JC: That’s not a role for the FBI. We’re investigators. Even though I happen to be a lawyer, we’re not lawyers, we’re investigators. So that’s a question for the legal part of the Department of Justice.

FJS: Okay, why did Ms. Mills request immunity? Was she hiding something or was she afraid that something would incriminate her that was on her laptop?

JC: I don’t know. I’m sure that’s a conversation she and her lawyer had, and then her lawyer had with lawyers at the Department. I just don’t know.

FJS: Well, you know there was an op-ed by Professor Johnathan Turley that appeared in the media that said there are a lot of good cases scuttled by granting immunity, and there was lots of immunity that was granted here. Doesn’t it concern you as an investigator that your chiefs in the Justice Department decided to become an immunity producing machine for many people who would have been very key witnesses? Should there have been a prosecution? 

JC: I don’t think of it that way. It doesn’t strike me there was a lot of immunity issued in this case. I know it’s a complicated subject but there are all different kinds of immunity. There are probably three different kinds that’s featured in this case – fairly typical in a complex, white collar case, especially as you try and work your way up towards your subject. So my overall reaction is this looks like normal investigative process to me.

FJS: Well, the target was not an ordinary target. I think we all know that. And since you announced the prosecution of Secretary Clinton in July, there have been several very material issues that are troubling, and would those not require a reopening of the investigation to solve those issues?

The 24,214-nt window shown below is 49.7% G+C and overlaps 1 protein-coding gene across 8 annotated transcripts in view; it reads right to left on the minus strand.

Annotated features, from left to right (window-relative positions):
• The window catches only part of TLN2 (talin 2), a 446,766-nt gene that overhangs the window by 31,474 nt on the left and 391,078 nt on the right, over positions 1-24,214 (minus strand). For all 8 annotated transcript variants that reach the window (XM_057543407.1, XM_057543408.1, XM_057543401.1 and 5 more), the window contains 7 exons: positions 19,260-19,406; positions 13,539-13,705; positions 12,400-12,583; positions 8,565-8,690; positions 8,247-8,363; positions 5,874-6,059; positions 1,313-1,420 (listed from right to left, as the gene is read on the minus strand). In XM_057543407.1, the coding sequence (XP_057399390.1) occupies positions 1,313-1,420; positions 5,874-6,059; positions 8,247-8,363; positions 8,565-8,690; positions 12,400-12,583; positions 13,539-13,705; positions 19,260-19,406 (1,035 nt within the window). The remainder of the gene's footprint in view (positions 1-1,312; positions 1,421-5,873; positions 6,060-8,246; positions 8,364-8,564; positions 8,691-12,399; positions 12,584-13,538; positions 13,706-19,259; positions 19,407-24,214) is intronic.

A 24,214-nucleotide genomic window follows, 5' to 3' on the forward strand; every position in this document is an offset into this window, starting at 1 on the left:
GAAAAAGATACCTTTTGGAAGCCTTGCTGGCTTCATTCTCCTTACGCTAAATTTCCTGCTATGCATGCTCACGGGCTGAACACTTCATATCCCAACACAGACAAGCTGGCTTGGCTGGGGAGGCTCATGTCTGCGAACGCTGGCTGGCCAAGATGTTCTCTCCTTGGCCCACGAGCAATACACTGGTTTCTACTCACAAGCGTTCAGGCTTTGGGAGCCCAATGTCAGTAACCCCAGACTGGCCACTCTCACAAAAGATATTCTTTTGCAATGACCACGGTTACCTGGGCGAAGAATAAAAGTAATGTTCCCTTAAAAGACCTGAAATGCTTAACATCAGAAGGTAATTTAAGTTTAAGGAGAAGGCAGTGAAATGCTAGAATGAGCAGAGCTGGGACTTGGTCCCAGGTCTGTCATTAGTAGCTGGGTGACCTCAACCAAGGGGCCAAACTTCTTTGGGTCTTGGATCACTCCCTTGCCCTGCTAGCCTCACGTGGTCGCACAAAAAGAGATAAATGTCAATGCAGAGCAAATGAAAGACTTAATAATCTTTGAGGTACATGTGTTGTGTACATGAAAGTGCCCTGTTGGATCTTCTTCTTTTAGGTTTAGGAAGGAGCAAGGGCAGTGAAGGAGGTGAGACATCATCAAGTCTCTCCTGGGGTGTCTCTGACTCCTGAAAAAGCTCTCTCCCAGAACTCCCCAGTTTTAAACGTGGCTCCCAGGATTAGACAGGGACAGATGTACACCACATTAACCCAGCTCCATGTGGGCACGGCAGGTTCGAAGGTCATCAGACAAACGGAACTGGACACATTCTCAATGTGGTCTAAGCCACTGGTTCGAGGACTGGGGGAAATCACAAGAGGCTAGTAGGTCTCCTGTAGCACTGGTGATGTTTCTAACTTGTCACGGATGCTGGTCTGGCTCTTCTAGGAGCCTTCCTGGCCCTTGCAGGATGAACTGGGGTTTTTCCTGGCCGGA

JC: I haven’t seen anything that would come near to that kind of situation. I know there are lots of questions lots of controversy but I’m very proud of the way this was done.

FJS: Come on now, with all due respect, since you made this announcement there have been many more issues that came up that were not on the table prior to your announcement that the investigation against Secretary Clinton had been dropped, and I think the American public is entitled to answers on this – particularly since we have to know the extent of the classified information which ended up being in the private email server. All of us on this committee have got security clearances of some kind or another, and I’m kind of worried that if I got some classified information and went back to my office and used an unsecure server to send it to somebody who may also have had the classified information, I would be in big trouble. And I should be in big trouble if I did something like that. There seems to be different strokes for different folks on this and that’s what Americans are concerned about, particularly when we’re looking to elect someone to the highest office of the land and the leader of the free world. I don’t think your answers are satisfactory at all Mr. Comey. I do have a great deal of respect for you but I think that there’s a heavy hand coming from somewhere else and with that I yield back.